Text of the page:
While browsing Twitter on Jan. 22, my thumb stopped scrolling. My face heated as I read a tweet by Tom Buck, pastor of First Baptist Church in Lindale, Texas,: “I can’t imagine any truly God-fearing Israelite who would’ve wanted their daughters to view Jezebel as an inspirational role model because she was a woman in power.”
The timing, the reference and the follow-up tweet all made the target clear. Buck was referring to Vice President Kamala Harris.
I could have scrolled on, because this mindset is nothing new, but I am dedicated to the work of racial reconciliation, especially within the American Christian church. So, I prayed for my Black female friends. I knew it would be another stitch ripped open on an ever-healing wound.
Black women being called “Jezebel”—a biblical character known for her sexuality and misuse of authority—has a long history. The comparison is all too familiar to our Black sisters in Christ.
Questioning VP Harris’ salvation
In the hours and days following Buck’s tweet, Christian leaders condemned it and called out the insensitivity and harsh comparison of Vice President Harris to Jezebel. We also witnessed Christian leaders extending the thought further by also dismissing her faith.
While referring to Buck’s tweet—and the subsequent outcry from newscaster Jake Tapper and Washington Post writer Anne Branigin—during a podcast interview Feb. 16, Tom Ascol, president of Founders Ministries, said: “Kamala Harris is going to hell without Christ, and she thinks she’s doing well. This Branigin is going to hell, Jake Tapper is going to hell if they think what they’re promoting is actually right, good and true.”
Ascol, in an attempt to make an example of a political figure, instead made a definitive statement on the salvation of others.
Although Vice President Harris, member of the Third Baptist Church in San Francisco, is arguably a liberal politician, Baptists do not hold a space on the soteriology council. Nowhere in Scripture are we granted permission to make a declaration on another person’s faith in Jesus Christ, no matter their political leaning. Though we often lean on, “Are they bearing good fruit,” what authority do we have as Christians to dismiss someone’s salvation?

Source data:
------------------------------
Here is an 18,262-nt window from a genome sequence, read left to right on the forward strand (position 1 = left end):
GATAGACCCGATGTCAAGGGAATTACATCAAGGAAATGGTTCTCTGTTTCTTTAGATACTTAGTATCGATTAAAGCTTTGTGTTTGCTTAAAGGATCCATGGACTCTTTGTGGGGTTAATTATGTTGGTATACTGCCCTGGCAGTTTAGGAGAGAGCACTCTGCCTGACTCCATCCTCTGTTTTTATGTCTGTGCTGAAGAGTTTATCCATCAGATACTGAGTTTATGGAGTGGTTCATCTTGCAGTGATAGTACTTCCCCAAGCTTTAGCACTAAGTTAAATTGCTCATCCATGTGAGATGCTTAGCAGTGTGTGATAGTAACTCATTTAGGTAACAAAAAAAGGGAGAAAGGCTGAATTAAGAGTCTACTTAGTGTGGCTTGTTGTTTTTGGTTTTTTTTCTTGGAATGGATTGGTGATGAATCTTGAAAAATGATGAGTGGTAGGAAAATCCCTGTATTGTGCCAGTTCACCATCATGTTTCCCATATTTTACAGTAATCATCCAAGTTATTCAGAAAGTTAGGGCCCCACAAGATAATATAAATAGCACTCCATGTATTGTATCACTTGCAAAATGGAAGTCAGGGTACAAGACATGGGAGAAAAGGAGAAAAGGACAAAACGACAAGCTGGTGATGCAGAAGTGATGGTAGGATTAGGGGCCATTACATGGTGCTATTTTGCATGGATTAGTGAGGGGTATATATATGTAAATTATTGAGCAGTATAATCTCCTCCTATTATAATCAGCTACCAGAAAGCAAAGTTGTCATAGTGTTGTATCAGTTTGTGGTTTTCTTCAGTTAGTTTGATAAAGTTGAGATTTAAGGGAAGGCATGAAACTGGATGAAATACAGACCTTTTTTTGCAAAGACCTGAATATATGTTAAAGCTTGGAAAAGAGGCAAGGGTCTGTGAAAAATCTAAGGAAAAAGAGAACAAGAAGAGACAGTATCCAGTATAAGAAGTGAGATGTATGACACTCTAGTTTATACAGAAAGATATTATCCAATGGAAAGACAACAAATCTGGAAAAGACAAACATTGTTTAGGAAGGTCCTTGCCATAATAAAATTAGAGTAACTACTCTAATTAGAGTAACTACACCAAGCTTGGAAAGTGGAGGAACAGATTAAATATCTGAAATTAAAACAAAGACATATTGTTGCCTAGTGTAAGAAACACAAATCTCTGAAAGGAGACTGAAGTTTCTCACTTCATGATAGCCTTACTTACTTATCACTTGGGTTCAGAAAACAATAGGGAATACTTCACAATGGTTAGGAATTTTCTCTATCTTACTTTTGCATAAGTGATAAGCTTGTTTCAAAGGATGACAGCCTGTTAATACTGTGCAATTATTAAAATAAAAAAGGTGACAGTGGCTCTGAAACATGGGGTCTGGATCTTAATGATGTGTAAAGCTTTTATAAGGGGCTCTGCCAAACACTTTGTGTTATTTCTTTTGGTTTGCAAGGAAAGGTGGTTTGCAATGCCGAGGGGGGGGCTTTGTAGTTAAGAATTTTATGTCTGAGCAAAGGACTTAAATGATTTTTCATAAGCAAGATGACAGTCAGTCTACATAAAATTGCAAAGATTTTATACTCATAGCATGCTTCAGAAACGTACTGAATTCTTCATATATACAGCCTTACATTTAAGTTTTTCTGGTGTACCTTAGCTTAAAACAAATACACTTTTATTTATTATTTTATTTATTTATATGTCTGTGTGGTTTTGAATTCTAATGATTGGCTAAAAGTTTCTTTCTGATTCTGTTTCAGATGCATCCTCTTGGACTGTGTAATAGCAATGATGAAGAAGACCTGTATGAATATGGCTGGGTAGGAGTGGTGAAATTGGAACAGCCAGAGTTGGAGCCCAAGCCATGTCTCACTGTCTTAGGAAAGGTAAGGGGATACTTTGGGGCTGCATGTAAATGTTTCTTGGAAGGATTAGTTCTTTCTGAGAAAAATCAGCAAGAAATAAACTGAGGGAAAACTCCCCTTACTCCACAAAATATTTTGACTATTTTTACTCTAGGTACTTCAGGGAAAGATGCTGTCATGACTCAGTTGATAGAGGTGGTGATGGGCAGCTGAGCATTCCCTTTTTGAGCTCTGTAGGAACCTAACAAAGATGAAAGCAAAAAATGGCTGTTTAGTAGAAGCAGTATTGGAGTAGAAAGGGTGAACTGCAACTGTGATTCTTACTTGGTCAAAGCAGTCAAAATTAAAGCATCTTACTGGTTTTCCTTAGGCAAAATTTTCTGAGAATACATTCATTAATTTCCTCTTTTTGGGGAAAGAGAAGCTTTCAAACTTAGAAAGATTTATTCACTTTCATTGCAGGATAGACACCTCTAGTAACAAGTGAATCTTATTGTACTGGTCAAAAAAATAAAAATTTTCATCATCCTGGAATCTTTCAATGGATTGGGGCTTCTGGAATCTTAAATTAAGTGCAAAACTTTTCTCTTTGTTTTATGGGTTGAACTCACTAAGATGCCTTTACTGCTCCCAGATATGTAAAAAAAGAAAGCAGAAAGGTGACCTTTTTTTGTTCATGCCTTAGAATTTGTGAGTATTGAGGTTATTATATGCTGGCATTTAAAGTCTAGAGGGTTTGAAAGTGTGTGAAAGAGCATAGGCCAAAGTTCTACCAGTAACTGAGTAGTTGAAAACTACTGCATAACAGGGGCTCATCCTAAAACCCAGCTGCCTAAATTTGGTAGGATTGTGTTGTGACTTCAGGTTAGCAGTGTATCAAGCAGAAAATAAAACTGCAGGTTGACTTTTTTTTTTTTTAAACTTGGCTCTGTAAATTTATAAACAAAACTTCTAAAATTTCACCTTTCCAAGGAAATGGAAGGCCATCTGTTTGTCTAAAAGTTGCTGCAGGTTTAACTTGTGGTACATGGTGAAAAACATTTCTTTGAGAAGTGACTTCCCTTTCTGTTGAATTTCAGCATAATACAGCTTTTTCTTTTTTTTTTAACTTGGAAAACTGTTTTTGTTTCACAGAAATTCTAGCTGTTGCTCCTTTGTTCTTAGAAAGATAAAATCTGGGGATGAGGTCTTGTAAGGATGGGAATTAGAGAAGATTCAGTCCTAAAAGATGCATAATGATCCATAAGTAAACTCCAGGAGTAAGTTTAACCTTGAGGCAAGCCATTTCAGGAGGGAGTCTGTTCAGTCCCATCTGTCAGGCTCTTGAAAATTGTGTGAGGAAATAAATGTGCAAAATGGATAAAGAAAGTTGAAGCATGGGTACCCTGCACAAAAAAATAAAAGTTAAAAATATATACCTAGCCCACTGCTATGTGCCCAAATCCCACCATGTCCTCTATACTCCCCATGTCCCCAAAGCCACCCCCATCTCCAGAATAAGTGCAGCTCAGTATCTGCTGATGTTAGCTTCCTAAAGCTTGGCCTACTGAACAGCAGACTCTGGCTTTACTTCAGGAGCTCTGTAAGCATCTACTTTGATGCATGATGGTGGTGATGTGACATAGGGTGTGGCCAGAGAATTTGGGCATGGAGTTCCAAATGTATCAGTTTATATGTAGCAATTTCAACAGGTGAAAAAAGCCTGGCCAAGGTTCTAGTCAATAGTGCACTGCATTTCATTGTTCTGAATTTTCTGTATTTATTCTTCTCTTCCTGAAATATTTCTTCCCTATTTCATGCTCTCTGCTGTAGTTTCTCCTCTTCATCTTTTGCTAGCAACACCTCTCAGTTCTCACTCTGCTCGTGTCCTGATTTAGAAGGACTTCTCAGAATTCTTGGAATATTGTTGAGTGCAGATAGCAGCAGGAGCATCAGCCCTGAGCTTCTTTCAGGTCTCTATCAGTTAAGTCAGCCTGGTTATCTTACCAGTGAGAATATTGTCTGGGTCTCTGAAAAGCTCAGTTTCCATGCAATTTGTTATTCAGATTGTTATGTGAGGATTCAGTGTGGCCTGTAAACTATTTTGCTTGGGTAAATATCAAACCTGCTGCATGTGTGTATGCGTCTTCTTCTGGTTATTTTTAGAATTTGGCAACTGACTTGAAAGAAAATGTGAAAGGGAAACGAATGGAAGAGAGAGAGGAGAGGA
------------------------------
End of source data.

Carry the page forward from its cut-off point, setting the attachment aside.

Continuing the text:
‘Jezebel’ outside the Bible
I understand characterizing Harris as a Jezebel is based on the conservative stance against abortion and gay marriage. However, the foundational offense of Buck’s tweet has to do with the historical comparison of Black women to Jezebel.
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The use of the Jezebel label has been connected to the Black female body since slavery was brought to America. Sociologist Sue Jewell shares: “From the early 1630s to the present, Black American women of all shades have been portrayed as hypersexual ‘bad-black-girls.’” We see this played out throughout our society in the reaction to Black girls and women as hypersexual and immoral.
Barbara Bush, historian and author of Slave Women in Caribbean Society: 1650-1838, noted there was a formation of cultural prejudice and bias toward the African female body when Europeans equated their cultural practice as a “lack of modesty and lack of sexual morality.” We see this played out in the thinking that Black girls are more adult and more promiscuous in comparison to their white counterparts.
Reducing Vice President Harris to a Jezebel led to other Baptist leaders taking the additional step of dismissing the Christianity of a powerful woman of color. Tom Buck and Tom Ascol have responded to this charge by stating they do not believe they made a racist comment toward Black women.
Jared Longshore, the podcast host, pointed out Jesus called a woman “Jezebel” when he addressed the church at Thyatira (Revelation 2:20), thereby excusing Buck’s application of the label to Harris. Ascol agreed, saying Buck simply did what Jesus did.
Although the argument claims to be Christ-centered, the truth is Buck’s tweet was a severe disconnect at best, or flat-out racist at worst. Either way, it has no place in the church, the pulpit, the pew, and no place in Christianity. Our Black sisters deserve better.
I am proud to be a Baptist, but we need to tread carefully, friends. We are not the holder of faith, not even our own, and we fail our biblical foundation when we verbally abuse women—in this case, Black women. Denying racial intent does not lessen the racial impact nor does it excuse condemning a fellow Christian to hell.
As followers of Christ, we clearly are called to love the Lord God with all our heart, soul and mind and to love our neighbors as ourselves. To take the path of discrediting, dismissing and degrading those created in God’s image is to fall short of these commands.
Mariah Humphries is a Mvskoke Native American and lives in Waco with her family. Her husband is senior pastor at Park Lake Drive Baptist Church. She holds a master’s degree from Baylor University’s Truett Theological Seminary and is a member of the Baptist Standard board of directors. The views expressed are those solely of the author.